On Armistice Day, the French people stop at 11 A.M. on the 11th day of the 11th month.

This moment of silence across the nation is to remember the sacrifices of the men and women who died for their country.

Life Mag Mar 3 1941 p 29
“A Frenchman sheds tears of patriotic grief as flags of his country’s last regiments are exiled to Africa”  M. Jerome Barzetti, Marseille,  ~Photo Life Magazine March 3, 1941


Home to America

My Father fought in WWII.  He was young when he left

He fought in the Battle of the Bulge, 101st Airborne Division.

Watching this video made me sad as I thought about my father as a young man facing the special hell that is warfare.   Battle of the Bulge

At the war’s end, he came home to marry and start a family.

He came home to intact cities, a post-war economic boom and bright prospects for the future.

Yet, he was marked by his service time.  I overheard bits of conversation about the horrors of the war that were not meant for a child’s ears.

He died fifteen years later and is buried in the family plot far away from foreign lands.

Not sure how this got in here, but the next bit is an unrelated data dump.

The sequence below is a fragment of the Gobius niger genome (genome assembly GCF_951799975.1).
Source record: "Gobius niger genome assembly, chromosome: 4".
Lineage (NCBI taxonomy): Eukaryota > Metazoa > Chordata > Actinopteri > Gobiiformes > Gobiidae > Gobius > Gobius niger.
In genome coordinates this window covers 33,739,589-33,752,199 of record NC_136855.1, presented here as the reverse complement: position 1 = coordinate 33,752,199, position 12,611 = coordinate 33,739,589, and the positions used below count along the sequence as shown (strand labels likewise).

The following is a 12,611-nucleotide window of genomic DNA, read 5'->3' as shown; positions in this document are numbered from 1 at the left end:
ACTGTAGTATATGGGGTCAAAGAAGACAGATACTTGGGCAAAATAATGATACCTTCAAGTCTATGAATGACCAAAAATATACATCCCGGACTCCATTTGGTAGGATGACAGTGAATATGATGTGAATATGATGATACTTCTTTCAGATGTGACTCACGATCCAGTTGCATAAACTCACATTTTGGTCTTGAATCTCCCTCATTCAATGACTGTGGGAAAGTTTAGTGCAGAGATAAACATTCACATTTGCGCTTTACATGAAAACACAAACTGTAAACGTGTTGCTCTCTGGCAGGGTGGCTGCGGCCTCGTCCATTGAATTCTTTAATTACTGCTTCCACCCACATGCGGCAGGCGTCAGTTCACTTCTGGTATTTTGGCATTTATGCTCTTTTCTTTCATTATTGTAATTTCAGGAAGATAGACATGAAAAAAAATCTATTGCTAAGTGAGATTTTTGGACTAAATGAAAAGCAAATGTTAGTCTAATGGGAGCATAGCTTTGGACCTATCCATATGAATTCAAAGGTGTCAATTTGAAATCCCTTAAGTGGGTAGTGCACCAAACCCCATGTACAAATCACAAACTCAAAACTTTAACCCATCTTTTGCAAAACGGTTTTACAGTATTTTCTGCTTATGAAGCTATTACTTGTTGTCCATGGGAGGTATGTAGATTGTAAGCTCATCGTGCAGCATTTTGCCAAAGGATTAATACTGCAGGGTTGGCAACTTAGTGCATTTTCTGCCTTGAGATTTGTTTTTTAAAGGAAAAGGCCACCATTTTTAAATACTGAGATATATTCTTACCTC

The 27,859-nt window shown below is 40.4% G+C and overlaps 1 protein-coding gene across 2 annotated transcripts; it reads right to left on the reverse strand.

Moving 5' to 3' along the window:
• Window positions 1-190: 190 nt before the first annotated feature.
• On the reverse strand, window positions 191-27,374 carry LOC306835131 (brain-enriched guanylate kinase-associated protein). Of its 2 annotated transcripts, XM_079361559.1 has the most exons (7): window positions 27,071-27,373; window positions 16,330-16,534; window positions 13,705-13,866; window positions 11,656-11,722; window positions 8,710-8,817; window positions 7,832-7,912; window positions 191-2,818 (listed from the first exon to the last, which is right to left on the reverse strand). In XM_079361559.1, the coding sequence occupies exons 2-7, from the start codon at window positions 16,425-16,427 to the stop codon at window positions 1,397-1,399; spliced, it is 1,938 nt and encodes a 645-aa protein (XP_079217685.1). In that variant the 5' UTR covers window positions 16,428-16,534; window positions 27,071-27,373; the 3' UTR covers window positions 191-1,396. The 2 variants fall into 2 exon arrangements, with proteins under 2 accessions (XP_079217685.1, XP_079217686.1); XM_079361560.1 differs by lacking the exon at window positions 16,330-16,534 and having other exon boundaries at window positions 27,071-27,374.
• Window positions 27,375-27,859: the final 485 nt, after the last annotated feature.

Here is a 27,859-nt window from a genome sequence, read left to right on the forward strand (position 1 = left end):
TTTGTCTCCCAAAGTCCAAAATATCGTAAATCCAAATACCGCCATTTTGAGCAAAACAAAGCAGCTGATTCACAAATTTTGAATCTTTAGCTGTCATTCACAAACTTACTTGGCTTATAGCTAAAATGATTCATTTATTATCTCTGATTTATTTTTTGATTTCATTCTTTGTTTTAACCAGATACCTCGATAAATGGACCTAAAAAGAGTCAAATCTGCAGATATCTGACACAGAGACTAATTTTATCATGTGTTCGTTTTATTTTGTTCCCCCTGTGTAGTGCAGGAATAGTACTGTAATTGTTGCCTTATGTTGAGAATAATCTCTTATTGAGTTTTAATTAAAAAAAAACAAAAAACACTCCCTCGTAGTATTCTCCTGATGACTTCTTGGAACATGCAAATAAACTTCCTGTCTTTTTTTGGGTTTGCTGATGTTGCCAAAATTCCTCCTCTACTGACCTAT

Military cemetary pexels pixabay
Photo http://www.pexels.com/pixabay


In Flanders Field

A Poem by John McCrae first published December 8, 1915

In Flanders fields the poppies blow
Between the crosses, row on row,
That mark our place; and in the sky
The larks, still bravely singing, fly
Scarce heard amid the guns below.

We are the Dead. Short days ago
We lived, felt dawn, saw sunset glow,
Loved and were loved, and now we lie,
In Flanders fields.

Take up our quarrel with the foe:
To you from failing hands we throw
The torch; be yours to hold it high.
If ye break faith with us who die
We shall not sleep, though poppies grow
In Flanders fields.

I recall a time when we wore poppies to remember.

Thank you for your service

Some Gave All


10 thoughts on “11:11:11

  1. We still wear poppies, but here it’s in April, to commemorate our troops first major overseas battle, at Gallipoli in 1915. I’m glad to say that even though there are no more surviving WWI veterans, and few from WWII here, the Gallipoli commemorations have grown in strength as young people seem determined to remember the sacrifices of those they never met.

    Liked by 2 people

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